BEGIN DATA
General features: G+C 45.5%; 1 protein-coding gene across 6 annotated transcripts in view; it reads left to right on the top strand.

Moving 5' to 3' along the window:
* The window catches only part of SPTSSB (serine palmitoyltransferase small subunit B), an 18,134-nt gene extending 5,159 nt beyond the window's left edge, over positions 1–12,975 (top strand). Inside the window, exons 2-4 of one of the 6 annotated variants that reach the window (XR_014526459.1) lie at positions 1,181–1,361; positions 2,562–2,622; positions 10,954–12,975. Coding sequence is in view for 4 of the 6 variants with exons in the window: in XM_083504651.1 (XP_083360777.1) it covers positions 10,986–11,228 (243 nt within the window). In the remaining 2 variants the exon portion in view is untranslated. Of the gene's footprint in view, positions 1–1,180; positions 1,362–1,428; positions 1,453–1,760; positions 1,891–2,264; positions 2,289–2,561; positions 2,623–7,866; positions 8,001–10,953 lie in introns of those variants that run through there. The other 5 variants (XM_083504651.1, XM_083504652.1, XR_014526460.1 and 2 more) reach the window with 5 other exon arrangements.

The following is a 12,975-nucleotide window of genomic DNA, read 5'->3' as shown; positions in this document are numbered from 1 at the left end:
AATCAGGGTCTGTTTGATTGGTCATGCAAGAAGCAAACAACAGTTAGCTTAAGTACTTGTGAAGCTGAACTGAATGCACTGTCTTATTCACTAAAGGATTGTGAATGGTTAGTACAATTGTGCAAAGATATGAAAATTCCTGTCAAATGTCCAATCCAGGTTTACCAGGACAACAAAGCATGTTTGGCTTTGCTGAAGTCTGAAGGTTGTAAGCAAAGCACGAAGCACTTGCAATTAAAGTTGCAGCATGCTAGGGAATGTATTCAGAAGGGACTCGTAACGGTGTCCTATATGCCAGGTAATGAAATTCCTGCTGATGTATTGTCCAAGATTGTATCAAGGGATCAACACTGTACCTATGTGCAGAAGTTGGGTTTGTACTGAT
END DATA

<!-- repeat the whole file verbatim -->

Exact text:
General features: G+C 45.5%; 1 protein-coding gene across 6 annotated transcripts in view; it reads left to right on the top strand.

Moving 5' to 3' along the window:
* The window catches only part of SPTSSB (serine palmitoyltransferase small subunit B), an 18,134-nt gene extending 5,159 nt beyond the window's left edge, over positions 1–12,975 (top strand). Inside the window, exons 2-4 of one of the 6 annotated variants that reach the window (XR_014526459.1) lie at positions 1,181–1,361; positions 2,562–2,622; positions 10,954–12,975. Coding sequence is in view for 4 of the 6 variants with exons in the window: in XM_083504651.1 (XP_083360777.1) it covers positions 10,986–11,228 (243 nt within the window). In the remaining 2 variants the exon portion in view is untranslated. Of the gene's footprint in view, positions 1–1,180; positions 1,362–1,428; positions 1,453–1,760; positions 1,891–2,264; positions 2,289–2,561; positions 2,623–7,866; positions 8,001–10,953 lie in introns of those variants that run through there. The other 5 variants (XM_083504651.1, XM_083504652.1, XR_014526460.1 and 2 more) reach the window with 5 other exon arrangements.

The following is a 12,975-nucleotide window of genomic DNA, read 5'->3' as shown; positions in this document are numbered from 1 at the left end:
AATCAGGGTCTGTTTGATTGGTCATGCAAGAAGCAAACAACAGTTAGCTTAAGTACTTGTGAAGCTGAACTGAATGCACTGTCTTATTCACTAAAGGATTGTGAATGGTTAGTACAATTGTGCAAAGATATGAAAATTCCTGTCAAATGTCCAATCCAGGTTTACCAGGACAACAAAGCATGTTTGGCTTTGCTGAAGTCTGAAGGTTGTAAGCAAAGCACGAAGCACTTGCAATTAAAGTTGCAGCATGCTAGGGAATGTATTCAGAAGGGACTCGTAACGGTGTCCTATATGCCAGGTAATGAAATTCCTGCTGATGTATTGTCCAAGATTGTATCAAGGGATCAACACTGTACCTATGTGCAGAAGTTGGGTTTGTACTGAT